The Chicago Police announced this week that they would be conducting roadside safety checks pertaining to the “stay at home order” issued by Governor JB Pritzker. The “stay at home order” was issued due to the outbreak of the Covid – 19 virus. The “stay at home” order lasts until April 30.

I interpret this as something similar to a DUI checkpoint that police often set up to prevent drinking and driving. DUI checkpoints, which are random stops of vehicles primarily on weekend nights, have been ruled as constitutional as the public safety concern outweighs the 4th amendment search and seizure protections. It seems the Chicago Police are using the same reasoning behing this type of roadside stop as they don’t want people out on the road who don’t need to be.

The Governor’s order provided the following exceptions for essential travel outside of homes:

-Performing essential activities, governmental functions, business and operations

-Caring for elderly, minors, dependents, persons with disabilities or other vulnerable persons

-Receiving materials for distance learning, receiving meals and any other related services from an educational institution.

-Returning to a place of residence from outside of jurisdiction

-Following the direction of law enforcement or court order, including to transport children pursuant to a custody agreement

-Returning to a place of residence outside the state for non-resident

The announcement did not state how long these roadside checks would last or where exactly in the city they would set up. I’d imagine they would set up on busy roadways like Lakeshore Drive and/or busy exits on and off the Eisenhower and Kennedy.

If you or someone you love has been seriously injured in a Chicago car crash or Chicago truck accident, then call Chicago personal injury lawyer, Aaron J. Bryant for a free legal consultation at 312-1614-1076 or go to www.blgchicago.com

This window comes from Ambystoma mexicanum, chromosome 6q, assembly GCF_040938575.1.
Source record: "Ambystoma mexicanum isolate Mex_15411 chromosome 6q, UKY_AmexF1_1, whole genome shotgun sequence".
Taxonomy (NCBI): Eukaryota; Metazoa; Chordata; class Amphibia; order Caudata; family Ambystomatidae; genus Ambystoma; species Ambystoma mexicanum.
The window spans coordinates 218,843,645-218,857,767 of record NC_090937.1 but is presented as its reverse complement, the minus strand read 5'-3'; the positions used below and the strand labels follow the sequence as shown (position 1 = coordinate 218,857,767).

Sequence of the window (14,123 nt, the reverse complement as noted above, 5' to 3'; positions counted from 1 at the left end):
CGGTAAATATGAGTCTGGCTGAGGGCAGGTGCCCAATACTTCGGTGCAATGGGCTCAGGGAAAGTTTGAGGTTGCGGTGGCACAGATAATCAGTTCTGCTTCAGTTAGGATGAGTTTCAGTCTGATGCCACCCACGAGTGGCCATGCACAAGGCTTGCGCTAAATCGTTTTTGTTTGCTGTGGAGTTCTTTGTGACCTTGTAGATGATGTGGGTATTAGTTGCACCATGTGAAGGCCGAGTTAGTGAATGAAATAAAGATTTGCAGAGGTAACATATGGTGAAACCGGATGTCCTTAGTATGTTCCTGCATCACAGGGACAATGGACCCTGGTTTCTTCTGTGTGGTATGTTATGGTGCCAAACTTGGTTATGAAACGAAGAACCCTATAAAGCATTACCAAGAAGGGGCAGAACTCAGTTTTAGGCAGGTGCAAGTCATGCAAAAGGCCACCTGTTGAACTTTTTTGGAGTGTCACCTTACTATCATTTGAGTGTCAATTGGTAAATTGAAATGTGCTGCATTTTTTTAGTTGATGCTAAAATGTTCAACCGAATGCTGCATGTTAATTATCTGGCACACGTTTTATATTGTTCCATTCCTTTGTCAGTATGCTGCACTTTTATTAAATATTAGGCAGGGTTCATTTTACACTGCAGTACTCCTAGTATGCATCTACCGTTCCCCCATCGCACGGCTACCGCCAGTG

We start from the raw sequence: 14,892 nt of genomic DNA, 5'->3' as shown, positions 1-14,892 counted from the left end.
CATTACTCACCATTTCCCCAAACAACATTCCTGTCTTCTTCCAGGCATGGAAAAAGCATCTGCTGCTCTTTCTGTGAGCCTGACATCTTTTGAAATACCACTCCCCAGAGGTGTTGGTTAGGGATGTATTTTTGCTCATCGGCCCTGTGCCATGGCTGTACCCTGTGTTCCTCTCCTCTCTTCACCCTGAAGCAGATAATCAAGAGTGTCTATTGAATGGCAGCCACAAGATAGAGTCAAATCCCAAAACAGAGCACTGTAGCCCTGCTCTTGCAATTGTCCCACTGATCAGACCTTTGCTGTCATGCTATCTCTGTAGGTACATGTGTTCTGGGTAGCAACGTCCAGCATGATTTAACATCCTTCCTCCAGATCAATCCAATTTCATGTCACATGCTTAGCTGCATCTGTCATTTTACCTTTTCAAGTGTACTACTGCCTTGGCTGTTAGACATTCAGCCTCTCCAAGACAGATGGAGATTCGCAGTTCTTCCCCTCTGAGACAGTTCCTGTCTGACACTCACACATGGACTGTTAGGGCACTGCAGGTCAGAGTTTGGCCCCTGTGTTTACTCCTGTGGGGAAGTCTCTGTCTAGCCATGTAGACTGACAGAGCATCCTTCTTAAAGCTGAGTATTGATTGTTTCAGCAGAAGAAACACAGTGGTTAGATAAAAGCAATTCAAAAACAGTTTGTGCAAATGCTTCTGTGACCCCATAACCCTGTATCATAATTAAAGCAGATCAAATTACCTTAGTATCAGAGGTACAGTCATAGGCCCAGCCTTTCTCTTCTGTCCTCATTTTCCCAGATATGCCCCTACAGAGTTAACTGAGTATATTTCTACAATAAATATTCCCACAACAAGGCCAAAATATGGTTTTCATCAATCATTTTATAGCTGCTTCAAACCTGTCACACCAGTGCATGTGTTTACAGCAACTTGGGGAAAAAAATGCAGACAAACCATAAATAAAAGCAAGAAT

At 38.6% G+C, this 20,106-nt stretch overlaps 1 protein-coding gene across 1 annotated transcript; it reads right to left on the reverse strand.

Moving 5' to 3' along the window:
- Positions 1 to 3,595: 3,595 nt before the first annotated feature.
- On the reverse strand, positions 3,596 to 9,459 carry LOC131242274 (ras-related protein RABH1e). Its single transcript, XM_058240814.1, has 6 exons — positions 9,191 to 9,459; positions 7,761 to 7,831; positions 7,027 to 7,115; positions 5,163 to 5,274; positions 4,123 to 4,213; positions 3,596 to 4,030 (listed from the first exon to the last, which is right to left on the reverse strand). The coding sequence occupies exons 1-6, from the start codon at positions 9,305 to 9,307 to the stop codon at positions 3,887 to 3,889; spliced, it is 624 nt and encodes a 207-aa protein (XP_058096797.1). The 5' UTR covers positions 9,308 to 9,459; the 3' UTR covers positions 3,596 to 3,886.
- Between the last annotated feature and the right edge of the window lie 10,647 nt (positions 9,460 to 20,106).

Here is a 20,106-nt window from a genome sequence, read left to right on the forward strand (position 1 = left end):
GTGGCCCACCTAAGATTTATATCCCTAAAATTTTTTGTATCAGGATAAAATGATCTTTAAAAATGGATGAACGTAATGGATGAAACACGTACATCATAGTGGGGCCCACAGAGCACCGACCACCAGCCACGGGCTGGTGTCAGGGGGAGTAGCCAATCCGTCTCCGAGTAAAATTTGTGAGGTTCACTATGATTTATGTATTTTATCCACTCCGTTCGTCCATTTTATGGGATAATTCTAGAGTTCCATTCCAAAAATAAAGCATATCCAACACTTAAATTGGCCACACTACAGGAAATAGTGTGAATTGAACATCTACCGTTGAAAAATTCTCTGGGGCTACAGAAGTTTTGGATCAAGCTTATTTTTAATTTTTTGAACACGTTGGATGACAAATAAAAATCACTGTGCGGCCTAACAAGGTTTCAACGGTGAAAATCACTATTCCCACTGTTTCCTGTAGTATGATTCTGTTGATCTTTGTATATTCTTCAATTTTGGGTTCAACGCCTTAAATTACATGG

Illinois Adds Zipper Merge To Its’ Rules Of The Road

I wrote in the my last post about the new Illinois traffic laws that went into effect at the beginning of the year. One of those new laws is the inclusion into the Illinois rules of the is is known as the zipper merge. The Illinois Rules of Road handbook for student drivers will now include an explanation of a zipper merge.

According to the Illinois Department of Transportation (“IDOT”), a zipper merge is when there is a lane closure due to construction or a traffic accident, drivers are to fill in both lanes all the way up to the merge point, at which point motorists will then have to take turns merging into the single lane. Traffic experts believe that is the quickest way to get through construction sites and entrances on highways during busy season. According to a 2013 Minnesota study, using the zipper merge reduces the length of traffic backups by as much as 40%, reduces congestion, creates a sense of fairness with everyone moving at the same speed, and reduces road rage.

This is the opposite of how most drivers have been operating for years. Typically, most drivers will get in line the lane that remains open after the merge. The challenge for the state is re-training drivers that the most efficient and safe way to drive is to fill both lanes. That is why all new drivers are learning this new method in the Rules of the Road handbook.

It will be interesting to see if motorists follow this new method as we see road construction all over the Chicago area during the spring and summer. I will also be looking to see if IDOT includes specific signage at construction sites that indicates to drivers that both lanes are available and should be used up until the merge point.

If you or a loved one has been seriously injured in a Chicago car crash or Chicago truck accident, then call Chicago personal injury attorney, Aaron J. Bryant, for a free legal consultation at 312-614-1076.

New Illinois Traffic Laws For 2020

It is 2020 and several new traffic laws took effect at the beginning of this year so we will like to first recommend the traffic lawyers Melbourne firm services. Most significantly, Scott’s Law, a traffic measure to protect police and safety workers, was provided some new tweaks. The original law, also known as the “move over law,” requires drivers to reduce speed and switch lanes to give first-responders on the side of the road more space when their hazard lights are flashing. Due to the tragic deaths of 2 Illinois State Troopers in 2019, the Illinois general assembly made the following changes to Scott’s Law:

-The minimum fine for violating Scott’s Law will increase from $100 to $250 for the first violation, and $750 for the second violation.

-Those who violate Scott’s Law and cause an injury or death will be charged with a Class 4 felony.

-The Scott’s Law Fund will be created to educate motorists on the importance of Scott’s Law. This will be funded by a $250 assessment fee for any violation of Scott’s Law.

-The Illinois Secretary of State will be required to include at least one question about Scott’s Law on the written driving test.